The two agencies' jurisdictional theories differed. The Justice Department alleged that PWT was simply a "person" within the meaning of Section 78dd-3(f)(1). That is, PWT operated within the territory of the United States, and its actions thus fell within the scope of the FCPA. As for Panalpina, the Justice Department contended that it was a domestic concern under Section 78dd-2. Panalpina had 38 branches in several states, including Texas, New Jersey, and Michigan and kept its primary base of operations for its oil and gas customers in Houston. The SEC's theory of liability was novel. Although PWT, Panalpina, and the Panalpina Group were not issuers for purposes of the FCPA, many of their customers were. By paying bribes on behalf of issuers, Panalpina – again, the U.S. subsidiary of a foreign non-issuer company – both violated and aided and abetted violations of the FCPA. The SEC did not charge PWT, the parent company.
3. JGC Corporation
In April 2011, the Justice Department settled FCPA charges against JGC
Corporation, the last member of the joint venture including ENI/Snamprogetti and Technip, discussed above. JGC, a Japanese engineering and construction firm, agreed to pay a $218 million criminal penalty arising out of a decade-long scheme to bribe Nigerian government officials to obtain liquefied natural gas construction contracts. Perhaps sensing jurisdictional difficulties, the SEC did not bring a parallel action.
In the Justice Department's case, JGC was not alleged to be a domestic concern or an issuer, and territorial jurisdiction was not claimed explicitly. Instead, the criminal information based the two counts on (1) conspiring to execute the bribery scheme with the other joint venture partners, who were domestic concerns or issuers, and (2) aiding and abetting a domestic concern. The information also stated at the end that JGC wired payments from a Dutch bank account to Swiss bank accounts via New York bank accounts, but does not appear to have relied solely on those wires as a jurisdictional hook.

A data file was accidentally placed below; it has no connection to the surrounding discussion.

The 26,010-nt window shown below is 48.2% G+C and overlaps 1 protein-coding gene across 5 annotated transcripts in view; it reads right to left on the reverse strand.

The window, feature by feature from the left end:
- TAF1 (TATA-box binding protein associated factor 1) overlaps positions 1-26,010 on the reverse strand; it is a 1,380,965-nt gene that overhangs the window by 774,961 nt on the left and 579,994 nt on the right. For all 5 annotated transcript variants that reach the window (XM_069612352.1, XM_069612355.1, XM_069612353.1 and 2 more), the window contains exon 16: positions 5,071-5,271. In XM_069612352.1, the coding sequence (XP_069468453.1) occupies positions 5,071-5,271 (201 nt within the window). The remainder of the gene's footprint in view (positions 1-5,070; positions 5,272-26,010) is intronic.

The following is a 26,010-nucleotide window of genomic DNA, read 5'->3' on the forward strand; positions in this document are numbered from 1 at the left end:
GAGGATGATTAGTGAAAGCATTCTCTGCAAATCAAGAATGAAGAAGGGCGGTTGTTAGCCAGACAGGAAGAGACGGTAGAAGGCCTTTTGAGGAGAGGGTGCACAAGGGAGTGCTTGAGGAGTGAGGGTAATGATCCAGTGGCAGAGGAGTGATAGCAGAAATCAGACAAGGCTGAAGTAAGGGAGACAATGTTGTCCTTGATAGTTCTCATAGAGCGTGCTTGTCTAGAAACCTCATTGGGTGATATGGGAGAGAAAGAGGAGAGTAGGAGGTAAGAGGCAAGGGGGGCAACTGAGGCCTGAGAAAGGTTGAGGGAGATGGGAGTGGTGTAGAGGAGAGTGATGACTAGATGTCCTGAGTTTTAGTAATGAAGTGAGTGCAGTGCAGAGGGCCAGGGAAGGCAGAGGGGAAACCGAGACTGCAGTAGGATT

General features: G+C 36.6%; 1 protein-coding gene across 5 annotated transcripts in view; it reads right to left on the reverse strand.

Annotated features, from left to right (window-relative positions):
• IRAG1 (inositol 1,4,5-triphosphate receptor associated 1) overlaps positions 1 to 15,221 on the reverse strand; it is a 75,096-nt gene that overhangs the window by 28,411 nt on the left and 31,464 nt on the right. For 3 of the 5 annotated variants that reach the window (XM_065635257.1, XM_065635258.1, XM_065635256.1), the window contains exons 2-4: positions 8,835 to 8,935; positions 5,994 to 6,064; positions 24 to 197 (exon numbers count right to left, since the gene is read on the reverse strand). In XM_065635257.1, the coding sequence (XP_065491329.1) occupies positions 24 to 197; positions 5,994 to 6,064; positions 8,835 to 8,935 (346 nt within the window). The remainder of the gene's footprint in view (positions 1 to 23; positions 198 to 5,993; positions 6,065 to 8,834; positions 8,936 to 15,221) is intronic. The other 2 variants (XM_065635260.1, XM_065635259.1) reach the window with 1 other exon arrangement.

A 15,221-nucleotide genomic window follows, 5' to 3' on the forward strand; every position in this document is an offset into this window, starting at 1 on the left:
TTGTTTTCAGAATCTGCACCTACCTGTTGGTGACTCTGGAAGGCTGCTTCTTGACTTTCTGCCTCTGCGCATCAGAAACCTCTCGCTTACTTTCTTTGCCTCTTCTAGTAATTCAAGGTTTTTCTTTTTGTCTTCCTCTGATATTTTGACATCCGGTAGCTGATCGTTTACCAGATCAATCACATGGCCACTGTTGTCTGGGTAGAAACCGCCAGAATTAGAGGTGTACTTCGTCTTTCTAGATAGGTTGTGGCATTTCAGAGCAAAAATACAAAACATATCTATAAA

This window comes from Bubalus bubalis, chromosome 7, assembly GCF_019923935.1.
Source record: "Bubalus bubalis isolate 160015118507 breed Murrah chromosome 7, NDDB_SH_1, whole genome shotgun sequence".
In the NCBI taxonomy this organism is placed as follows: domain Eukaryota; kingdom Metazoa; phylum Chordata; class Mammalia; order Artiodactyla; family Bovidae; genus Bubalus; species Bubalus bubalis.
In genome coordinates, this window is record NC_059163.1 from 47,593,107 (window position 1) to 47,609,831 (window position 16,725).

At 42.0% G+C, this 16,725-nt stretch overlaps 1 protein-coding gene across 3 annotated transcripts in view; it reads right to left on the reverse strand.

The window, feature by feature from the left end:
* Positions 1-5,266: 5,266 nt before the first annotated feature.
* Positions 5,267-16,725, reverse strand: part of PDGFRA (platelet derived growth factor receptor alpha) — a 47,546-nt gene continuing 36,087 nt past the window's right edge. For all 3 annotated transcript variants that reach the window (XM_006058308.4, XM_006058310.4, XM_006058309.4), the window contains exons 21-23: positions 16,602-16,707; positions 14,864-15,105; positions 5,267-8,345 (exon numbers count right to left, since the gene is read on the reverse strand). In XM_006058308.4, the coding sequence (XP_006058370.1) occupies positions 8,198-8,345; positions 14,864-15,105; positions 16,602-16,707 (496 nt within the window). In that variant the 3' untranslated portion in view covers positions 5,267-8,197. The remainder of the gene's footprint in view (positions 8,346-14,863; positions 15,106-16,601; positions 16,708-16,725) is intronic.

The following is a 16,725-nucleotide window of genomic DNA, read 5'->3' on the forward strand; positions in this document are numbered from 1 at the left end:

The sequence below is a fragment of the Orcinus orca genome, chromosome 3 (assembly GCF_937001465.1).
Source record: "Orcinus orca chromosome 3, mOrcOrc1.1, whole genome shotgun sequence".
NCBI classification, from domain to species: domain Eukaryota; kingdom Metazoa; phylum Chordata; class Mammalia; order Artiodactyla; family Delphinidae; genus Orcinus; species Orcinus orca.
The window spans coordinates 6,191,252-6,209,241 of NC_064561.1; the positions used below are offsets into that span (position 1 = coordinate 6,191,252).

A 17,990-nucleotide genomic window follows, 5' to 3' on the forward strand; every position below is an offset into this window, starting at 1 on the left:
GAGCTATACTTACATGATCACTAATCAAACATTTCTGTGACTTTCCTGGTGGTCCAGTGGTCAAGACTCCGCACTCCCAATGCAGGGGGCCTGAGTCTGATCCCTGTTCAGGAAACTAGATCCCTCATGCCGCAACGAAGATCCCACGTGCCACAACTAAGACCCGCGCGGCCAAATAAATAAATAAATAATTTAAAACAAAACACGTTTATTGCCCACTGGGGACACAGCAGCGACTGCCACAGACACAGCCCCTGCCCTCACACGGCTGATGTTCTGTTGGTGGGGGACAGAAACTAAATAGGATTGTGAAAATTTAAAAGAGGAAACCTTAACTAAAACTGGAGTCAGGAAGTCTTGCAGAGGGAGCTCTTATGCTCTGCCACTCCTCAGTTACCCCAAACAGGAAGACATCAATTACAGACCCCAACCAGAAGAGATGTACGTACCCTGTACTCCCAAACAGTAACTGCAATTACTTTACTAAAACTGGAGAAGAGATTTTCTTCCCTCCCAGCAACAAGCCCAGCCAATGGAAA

4. Snamprogetti Netherlands B.V.
Also as part of the Nigerian joint venture, the SEC charged Snamprogetti Netherlands B.V., a Dutch subsidiary of issuer ENI, S.p.A., for violating the anti-bribery provisions of the FCPA. The SEC based jurisdiction on Snamprogetti's having acted as ENI's agent, but did not actually allege facts establishing that Snamprogetti was ENI's agent. The very fact of the parent-subsidiary relationship was, again, enough to compel a settlement with the SEC that escaped close judicial scrutiny. While a litigated matter might yield a different result, the SEC's inclination to pursue such charges is enough to concern to the international business community.
Enforcement of the FCPA is at a fever pitch, and not going away in the near
future. Indeed, the jurisdictional theories of the SEC and Justice Department seem only to be expanding and becoming more creative. Companies falling within any of the categories discussed in this article would be wise to consult with competent FCPA counsel to assess the risk of non-compliance and prepare for action if suspicious activity arises.
David Smyth's practice focuses on financial services litigation and representation in response to government enforcement proceedings by federal and state authorities. Mr. Smyth also conducts internal corporate investigations and advises individuals and corporations, including broker-dealers, on compliance with securities laws.
Mr. Smyth served on the staff of the U.S. Securities and Exchange Commission for six years, ultimately as Assistant Director in the Division of Enforcement. While at the SEC, he led a team of attorneys in the investigation and litigation of cases involving the Securities Act of 1933, the Securities Exchange Act of 1934, the Investment Advisers Act of 1940, and the Foreign Corrupt Practices Act. In doing so, he coordinated SEC actions with related criminal investigations by the Department of Justice, including those by the U.S. Attorney's Offices for the Southern and Eastern Districts of New York and the Eastern District of Pennsylvania.
David Smyth, Of Counsel